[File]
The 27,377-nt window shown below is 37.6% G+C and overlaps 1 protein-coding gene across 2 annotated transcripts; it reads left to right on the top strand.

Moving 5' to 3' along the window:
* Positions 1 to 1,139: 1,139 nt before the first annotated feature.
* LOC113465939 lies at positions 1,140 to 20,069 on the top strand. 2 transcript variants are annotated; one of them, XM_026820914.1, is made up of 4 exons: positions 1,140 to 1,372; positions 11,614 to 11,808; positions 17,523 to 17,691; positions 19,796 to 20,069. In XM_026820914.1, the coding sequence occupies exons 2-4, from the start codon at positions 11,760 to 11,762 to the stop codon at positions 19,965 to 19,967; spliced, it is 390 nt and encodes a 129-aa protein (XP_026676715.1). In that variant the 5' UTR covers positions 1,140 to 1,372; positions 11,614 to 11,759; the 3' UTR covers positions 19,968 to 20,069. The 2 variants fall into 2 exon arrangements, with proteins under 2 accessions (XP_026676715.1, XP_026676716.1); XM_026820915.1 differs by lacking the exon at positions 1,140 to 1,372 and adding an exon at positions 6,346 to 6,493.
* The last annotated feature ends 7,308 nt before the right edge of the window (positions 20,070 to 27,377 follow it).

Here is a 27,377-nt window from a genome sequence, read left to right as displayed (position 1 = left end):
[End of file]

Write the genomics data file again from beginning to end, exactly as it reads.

The 27,377-nt window shown below is 37.6% G+C and overlaps 1 protein-coding gene across 2 annotated transcripts; it reads left to right on the top strand.

Moving 5' to 3' along the window:
* Positions 1 to 1,139: 1,139 nt before the first annotated feature.
* LOC113465939 lies at positions 1,140 to 20,069 on the top strand. 2 transcript variants are annotated; one of them, XM_026820914.1, is made up of 4 exons: positions 1,140 to 1,372; positions 11,614 to 11,808; positions 17,523 to 17,691; positions 19,796 to 20,069. In XM_026820914.1, the coding sequence occupies exons 2-4, from the start codon at positions 11,760 to 11,762 to the stop codon at positions 19,965 to 19,967; spliced, it is 390 nt and encodes a 129-aa protein (XP_026676715.1). In that variant the 5' UTR covers positions 1,140 to 1,372; positions 11,614 to 11,759; the 3' UTR covers positions 19,968 to 20,069. The 2 variants fall into 2 exon arrangements, with proteins under 2 accessions (XP_026676715.1, XP_026676716.1); XM_026820915.1 differs by lacking the exon at positions 1,140 to 1,372 and adding an exon at positions 6,346 to 6,493.
* The last annotated feature ends 7,308 nt before the right edge of the window (positions 20,070 to 27,377 follow it).

Here is a 27,377-nt window from a genome sequence, read left to right as displayed (position 1 = left end):